Certification of carbon removals no green light for continued emissions

Photo: Dag Hallén, Värmskog / Björn Leijon

For the EU to reach climate neutrality by 2050, carbon must be removed from the atmosphere. The European Commission has presented its proposal on how active measures for carbon removal should be certified. The Swedish Forest Industries welcomes the framework but warns that it should not be seen as a green light for continued emissions.

"Reducing fossil emissions must be the number one priority in the fight against climate change. The proposal is welcome, but it must not be seen as an alternative to reducing fossil emissions. The Swedish forest-based industry has been contributing to carbon removals for a long time through sustainable forest management and long-lived products. The climate benefit of the forest-based industry should be acknowledged and encouraged", says Emma Berglund, Forest Director, EU and international, at the Swedish Forest Industries Federation (SFIF).  

Bio-CCS and long-lived products are effective carbon removal methods 

The proposed framework for voluntary certification of carbon removals in the EU includes permanent carbon removals through, for example, Bio-CCS or storage of carbon in products, such as wood construction. Natural processes for carbon removals are also to be stimulated through carbon farming.  

Emma Berglund is positive to certain aspects of the proposal.  

"The Commission is correct in separating different types of carbon removals in the proposal. Some methods are more long-term and secure than others. Bio-CCS is an effective method, as well as long-lived products that store carbon and replace fossil alternatives", says Emma Berglund.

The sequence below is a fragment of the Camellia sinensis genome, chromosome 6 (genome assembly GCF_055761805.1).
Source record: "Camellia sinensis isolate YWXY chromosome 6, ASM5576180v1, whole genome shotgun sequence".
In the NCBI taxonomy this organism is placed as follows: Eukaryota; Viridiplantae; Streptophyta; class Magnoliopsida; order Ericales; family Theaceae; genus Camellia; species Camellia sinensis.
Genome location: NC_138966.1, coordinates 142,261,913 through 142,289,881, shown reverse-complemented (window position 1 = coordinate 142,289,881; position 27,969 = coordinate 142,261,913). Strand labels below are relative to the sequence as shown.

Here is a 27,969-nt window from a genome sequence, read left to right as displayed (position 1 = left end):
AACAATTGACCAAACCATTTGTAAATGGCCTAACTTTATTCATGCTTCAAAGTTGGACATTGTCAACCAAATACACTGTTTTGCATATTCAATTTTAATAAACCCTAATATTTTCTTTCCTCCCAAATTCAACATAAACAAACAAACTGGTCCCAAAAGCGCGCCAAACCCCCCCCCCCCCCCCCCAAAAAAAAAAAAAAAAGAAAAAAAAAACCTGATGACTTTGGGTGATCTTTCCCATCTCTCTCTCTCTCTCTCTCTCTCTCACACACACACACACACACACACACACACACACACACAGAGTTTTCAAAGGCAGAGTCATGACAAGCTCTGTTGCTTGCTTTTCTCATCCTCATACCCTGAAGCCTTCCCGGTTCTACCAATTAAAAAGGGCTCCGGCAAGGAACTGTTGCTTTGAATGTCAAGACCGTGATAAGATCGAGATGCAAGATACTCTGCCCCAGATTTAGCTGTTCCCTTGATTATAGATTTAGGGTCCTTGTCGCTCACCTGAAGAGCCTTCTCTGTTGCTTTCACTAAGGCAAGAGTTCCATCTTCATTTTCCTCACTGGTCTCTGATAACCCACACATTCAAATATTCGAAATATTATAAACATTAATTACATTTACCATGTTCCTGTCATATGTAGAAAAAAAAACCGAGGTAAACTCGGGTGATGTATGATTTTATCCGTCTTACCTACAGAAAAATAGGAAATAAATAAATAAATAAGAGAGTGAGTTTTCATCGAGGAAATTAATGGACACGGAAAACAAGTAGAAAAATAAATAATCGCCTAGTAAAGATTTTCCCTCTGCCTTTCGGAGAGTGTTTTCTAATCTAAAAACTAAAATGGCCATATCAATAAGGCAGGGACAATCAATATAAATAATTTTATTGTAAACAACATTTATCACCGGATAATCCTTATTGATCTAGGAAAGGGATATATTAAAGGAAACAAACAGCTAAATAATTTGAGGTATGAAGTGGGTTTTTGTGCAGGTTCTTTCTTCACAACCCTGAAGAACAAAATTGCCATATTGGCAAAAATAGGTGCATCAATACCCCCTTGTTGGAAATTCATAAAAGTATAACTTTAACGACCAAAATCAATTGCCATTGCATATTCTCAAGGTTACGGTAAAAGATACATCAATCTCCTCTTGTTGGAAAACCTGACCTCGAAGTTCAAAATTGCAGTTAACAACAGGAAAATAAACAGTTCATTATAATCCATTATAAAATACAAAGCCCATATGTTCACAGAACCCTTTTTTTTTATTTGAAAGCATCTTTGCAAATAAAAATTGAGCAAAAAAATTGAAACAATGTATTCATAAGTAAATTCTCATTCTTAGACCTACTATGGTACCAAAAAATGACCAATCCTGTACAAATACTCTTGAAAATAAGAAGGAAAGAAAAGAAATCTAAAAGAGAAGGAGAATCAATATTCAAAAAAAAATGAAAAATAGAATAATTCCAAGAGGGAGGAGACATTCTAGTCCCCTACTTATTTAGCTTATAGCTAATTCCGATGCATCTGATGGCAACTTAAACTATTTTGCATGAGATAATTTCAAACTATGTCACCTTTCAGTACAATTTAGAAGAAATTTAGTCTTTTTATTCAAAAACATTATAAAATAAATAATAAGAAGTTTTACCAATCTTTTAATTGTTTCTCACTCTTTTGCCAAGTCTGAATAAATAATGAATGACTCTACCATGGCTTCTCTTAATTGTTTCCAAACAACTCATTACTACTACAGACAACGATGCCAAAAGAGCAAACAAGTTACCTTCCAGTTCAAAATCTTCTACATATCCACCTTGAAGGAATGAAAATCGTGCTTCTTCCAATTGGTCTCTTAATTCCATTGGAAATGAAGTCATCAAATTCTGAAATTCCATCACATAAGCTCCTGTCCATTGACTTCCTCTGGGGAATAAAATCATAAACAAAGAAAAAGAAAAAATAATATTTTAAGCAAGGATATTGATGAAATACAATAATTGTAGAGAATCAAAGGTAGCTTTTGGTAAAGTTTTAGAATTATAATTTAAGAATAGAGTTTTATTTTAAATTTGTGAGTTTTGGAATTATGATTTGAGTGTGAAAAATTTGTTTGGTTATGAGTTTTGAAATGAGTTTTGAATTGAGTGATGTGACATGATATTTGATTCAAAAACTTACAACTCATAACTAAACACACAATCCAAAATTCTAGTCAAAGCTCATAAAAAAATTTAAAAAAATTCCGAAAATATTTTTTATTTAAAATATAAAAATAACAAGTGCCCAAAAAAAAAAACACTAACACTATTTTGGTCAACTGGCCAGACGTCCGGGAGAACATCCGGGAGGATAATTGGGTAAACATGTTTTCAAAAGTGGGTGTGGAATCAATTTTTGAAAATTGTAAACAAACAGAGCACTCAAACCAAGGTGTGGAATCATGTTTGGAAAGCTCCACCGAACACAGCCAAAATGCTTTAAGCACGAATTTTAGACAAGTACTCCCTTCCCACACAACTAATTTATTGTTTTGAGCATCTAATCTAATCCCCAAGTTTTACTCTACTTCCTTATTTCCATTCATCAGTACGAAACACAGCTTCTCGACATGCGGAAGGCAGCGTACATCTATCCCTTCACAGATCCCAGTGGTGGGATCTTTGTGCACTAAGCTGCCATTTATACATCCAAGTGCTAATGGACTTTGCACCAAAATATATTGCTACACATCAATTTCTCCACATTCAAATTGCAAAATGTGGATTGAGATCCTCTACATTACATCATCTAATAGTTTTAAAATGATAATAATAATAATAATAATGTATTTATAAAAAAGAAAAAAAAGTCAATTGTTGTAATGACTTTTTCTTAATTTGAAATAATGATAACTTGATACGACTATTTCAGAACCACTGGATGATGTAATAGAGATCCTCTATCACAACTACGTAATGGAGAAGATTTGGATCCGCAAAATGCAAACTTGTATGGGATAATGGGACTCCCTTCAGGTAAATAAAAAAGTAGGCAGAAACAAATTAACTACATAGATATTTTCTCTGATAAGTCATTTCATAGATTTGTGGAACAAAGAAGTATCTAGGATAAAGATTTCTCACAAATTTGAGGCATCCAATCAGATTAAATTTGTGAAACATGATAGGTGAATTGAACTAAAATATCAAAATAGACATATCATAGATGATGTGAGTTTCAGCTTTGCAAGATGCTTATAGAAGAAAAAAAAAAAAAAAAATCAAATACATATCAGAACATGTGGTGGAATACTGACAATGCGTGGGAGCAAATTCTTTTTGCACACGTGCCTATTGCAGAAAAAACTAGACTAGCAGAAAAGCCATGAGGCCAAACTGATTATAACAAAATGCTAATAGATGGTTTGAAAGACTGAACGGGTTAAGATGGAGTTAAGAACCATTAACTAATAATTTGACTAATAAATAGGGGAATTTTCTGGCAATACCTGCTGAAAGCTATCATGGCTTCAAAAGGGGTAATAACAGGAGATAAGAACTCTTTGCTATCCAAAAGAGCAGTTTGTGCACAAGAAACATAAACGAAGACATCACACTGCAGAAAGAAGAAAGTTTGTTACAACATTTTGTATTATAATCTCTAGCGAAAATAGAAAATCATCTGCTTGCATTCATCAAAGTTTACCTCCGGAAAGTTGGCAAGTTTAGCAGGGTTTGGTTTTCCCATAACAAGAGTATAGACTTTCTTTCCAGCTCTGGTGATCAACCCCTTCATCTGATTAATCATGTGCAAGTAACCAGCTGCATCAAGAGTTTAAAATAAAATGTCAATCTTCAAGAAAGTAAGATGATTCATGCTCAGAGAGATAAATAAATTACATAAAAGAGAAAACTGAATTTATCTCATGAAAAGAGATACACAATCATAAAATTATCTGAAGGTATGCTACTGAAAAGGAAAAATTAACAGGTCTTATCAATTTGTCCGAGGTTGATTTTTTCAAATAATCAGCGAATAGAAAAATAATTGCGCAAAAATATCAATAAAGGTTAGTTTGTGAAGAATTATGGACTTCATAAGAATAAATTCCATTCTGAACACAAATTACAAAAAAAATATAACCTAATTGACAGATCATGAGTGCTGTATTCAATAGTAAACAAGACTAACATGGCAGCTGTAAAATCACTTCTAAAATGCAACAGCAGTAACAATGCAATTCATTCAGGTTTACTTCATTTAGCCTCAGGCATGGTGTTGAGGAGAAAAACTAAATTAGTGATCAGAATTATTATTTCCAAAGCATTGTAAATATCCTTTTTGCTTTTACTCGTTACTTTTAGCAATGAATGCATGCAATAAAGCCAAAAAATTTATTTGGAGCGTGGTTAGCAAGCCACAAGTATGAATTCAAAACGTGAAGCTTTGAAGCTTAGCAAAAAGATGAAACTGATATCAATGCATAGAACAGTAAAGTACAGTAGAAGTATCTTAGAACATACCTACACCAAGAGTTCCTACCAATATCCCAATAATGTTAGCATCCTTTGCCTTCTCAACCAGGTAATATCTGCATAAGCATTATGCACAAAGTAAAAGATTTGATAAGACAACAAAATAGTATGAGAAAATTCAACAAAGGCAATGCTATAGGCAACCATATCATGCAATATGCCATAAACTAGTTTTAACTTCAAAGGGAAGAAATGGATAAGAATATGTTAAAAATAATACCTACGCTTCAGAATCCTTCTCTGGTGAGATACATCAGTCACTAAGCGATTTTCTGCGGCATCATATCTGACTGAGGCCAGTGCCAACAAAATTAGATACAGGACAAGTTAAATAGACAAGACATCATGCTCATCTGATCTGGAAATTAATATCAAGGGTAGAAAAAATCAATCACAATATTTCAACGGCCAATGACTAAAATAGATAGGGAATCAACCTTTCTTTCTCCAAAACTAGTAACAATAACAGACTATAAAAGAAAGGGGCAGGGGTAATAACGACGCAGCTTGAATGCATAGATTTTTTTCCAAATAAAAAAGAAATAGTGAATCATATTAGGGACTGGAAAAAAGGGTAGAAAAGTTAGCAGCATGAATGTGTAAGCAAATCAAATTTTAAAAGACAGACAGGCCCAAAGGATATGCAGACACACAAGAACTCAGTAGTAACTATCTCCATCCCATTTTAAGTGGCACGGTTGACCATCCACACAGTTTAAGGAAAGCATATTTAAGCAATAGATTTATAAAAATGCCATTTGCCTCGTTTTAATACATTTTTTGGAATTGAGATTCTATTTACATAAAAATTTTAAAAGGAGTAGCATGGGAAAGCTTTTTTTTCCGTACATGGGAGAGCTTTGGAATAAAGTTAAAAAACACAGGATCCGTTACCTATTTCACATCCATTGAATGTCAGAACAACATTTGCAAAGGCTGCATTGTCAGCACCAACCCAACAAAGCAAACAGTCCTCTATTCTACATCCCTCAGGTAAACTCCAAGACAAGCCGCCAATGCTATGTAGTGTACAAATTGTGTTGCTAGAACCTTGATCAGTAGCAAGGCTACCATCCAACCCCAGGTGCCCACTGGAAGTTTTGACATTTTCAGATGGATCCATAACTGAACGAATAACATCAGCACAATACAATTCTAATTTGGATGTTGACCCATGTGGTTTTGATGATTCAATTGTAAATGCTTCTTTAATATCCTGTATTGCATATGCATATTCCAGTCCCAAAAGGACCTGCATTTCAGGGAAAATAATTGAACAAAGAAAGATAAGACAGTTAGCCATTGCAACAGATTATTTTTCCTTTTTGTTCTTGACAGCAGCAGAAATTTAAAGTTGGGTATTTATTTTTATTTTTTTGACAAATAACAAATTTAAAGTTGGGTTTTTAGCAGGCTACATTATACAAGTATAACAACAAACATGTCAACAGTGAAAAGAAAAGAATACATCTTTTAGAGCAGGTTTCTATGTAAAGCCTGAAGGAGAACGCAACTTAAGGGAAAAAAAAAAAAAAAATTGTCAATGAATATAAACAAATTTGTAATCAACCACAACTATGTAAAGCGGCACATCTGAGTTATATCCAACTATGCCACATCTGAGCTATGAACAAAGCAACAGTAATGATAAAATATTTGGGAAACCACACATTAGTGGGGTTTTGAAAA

The carbon sink needs to be sustainable even after 2030 

Carbon farming can be an effective method to increase the carbon sink in forests, but it must be long-term and sustainable even after 2030 and 2050, says Emma Berglund. 

"A carbon sink that is stable over time requires active forest management to maintain growth. The proposed measures should not lead to a lower carbon sink in the future", says Emma Berglund.  

SFIF sees the proposed framework as a complement to the national targets for increasing the carbon sink that were recently set in the LULUCF-regulation. 

"It is important that all measures which this certification seeks to stimulate are counted towards our national carbon sink target. It is a challenging goal, all measures are needed for Sweden to reach it", says Emma Berglund. 

Low transparency with delegated acts 

Many important details in the proposal will be decided at a later stage through delegated acts, which means less transparency and influence for the Member States. 

"The focus on delegated acts makes it difficult to assess what the effects of the proposal will be.  For example, which measures will qualify for certification will depend a lot on the sustainability requirements that are to be defined later", concludes Emma Berglund.